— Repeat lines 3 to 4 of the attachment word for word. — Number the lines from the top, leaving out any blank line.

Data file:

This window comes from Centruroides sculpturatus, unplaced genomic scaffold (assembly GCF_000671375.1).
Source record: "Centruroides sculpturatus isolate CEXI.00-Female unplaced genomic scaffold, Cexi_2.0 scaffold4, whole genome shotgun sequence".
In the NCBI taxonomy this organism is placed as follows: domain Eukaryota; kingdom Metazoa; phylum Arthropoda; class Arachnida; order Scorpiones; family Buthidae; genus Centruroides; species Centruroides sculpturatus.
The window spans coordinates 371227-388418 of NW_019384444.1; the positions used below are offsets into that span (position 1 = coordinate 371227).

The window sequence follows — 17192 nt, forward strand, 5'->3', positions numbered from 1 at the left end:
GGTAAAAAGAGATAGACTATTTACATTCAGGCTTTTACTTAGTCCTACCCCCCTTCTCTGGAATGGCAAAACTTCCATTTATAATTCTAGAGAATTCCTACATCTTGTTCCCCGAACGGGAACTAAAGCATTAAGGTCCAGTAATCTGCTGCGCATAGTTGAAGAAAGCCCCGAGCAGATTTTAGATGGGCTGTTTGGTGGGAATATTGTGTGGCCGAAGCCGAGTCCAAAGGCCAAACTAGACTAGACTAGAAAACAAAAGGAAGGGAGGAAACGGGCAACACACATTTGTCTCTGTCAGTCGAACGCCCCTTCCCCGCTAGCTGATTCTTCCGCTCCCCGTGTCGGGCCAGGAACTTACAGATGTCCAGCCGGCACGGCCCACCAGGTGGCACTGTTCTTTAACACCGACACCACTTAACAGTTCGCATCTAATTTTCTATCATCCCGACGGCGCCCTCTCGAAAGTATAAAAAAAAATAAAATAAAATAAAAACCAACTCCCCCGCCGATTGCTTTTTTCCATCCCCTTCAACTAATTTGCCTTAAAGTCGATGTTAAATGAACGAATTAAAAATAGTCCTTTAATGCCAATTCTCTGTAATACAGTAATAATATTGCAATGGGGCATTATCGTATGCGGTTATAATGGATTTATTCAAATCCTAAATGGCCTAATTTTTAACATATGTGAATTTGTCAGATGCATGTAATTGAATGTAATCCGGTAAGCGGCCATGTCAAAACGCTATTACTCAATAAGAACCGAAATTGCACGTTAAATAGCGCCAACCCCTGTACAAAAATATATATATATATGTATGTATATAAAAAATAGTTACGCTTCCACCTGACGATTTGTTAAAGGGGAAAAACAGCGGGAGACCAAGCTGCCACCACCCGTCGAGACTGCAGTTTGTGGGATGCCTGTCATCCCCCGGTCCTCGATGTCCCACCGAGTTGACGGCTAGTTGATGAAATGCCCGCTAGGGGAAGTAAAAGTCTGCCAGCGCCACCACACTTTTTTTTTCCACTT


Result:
In the NCBI taxonomy this organism is placed as follows: domain Eukaryota; kingdom Metazoa; phylum Arthropoda; class Arachnida; order Scorpiones; family Buthidae; genus Centruroides; species Centruroides sculpturatus.
The window spans coordinates 371227-388418 of NW_019384444.1; the positions used below are offsets into that span (position 1 = coordinate 371227).